NYC Siblings Make New York Transportation Easier

by NYC Firm Schools on July 24, 2009

Transportation for NYC families and students can be nothing short of a nightmare when you have to juggle the need for a child to get to school and a parent to work. Many people have tried to find a solution to the problem and, while there is still no one perfect solution, two enterprising New York siblings have developed an app that overcomes one more hurdle in the process.

Roseann Colleti, writing for the Huffington Post, reported on a NYC brother and sister who developed an application to make your subway ride a little less complicated and a bit faster.

Just when you’re tired of hearing about new apps for your iPhone, here’s one that can actually help out a New Yorker underground. A brother and sister team by the name of Jonathan and Ashley Wegener tell me they spent months checking out subway stops to better inform you where to stand so you can get where you need to go on the train.
The app is called Exit Strategy NYC. Jonathan and Ashley spent many an hour riding trains and mapping stops, but the long ride may just have paid off. Exit Strategy was the featured iPhone application in the App Store, the first time for a local.

The application includes exit, transfer and elevator locations and even operating hours. The app helps users decide which exit to use and which transfers to take.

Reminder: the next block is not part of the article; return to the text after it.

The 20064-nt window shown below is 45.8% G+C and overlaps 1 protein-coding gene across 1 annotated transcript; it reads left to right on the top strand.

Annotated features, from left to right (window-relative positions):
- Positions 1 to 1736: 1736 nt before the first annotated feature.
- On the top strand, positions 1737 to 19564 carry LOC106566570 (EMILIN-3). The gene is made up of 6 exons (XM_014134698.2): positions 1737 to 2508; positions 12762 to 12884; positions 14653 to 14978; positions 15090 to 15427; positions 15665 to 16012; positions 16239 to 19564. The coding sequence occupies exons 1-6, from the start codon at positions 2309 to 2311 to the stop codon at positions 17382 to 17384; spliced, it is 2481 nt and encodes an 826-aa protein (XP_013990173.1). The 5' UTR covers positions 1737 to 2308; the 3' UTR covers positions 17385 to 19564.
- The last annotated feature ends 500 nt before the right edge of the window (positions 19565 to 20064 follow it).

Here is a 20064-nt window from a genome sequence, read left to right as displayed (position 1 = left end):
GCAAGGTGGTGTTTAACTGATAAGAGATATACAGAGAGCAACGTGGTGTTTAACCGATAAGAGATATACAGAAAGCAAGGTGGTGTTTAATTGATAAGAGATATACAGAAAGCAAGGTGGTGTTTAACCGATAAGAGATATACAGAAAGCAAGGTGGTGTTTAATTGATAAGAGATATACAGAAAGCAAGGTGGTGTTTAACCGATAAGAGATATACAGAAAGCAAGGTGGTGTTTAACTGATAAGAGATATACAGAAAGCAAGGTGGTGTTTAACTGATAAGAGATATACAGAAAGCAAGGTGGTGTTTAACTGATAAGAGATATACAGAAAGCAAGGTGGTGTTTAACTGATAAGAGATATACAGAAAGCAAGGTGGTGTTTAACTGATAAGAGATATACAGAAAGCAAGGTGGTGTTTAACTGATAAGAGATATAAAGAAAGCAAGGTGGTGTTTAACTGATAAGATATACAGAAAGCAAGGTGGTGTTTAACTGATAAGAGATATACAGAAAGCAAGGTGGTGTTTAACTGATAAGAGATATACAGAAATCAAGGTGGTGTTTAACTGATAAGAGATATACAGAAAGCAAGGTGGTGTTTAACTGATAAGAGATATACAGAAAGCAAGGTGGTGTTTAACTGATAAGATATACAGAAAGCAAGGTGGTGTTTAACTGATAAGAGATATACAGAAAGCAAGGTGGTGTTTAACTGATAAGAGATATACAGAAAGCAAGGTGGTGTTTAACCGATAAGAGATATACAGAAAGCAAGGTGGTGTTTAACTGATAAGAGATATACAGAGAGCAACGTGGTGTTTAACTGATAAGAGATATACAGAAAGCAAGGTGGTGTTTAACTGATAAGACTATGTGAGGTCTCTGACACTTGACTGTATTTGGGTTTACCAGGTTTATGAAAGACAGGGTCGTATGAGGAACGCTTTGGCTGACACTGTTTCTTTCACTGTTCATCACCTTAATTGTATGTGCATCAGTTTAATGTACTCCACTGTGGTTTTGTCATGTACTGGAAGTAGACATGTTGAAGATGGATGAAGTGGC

First pick a subway line, then choose your direction, uptown or downtown, and then select your destination. No worries, even if your phone loses service, and it probably will underground, Exit Strategy does not require an Internet connection. While others frantically scan large and frequently confusing subway maps to find where they need to go, you can search by pressing the buttons on the small device in your hand.

The price of the app is now $2.99, less than the cost of a round-trip on the subway, and you can download the convenience from not only your iPhone and Blackberry, but also GI phone and Kindle.

Getting around NYC by subway was just made a little easier, thanks to two young NYC entrepreneurs.

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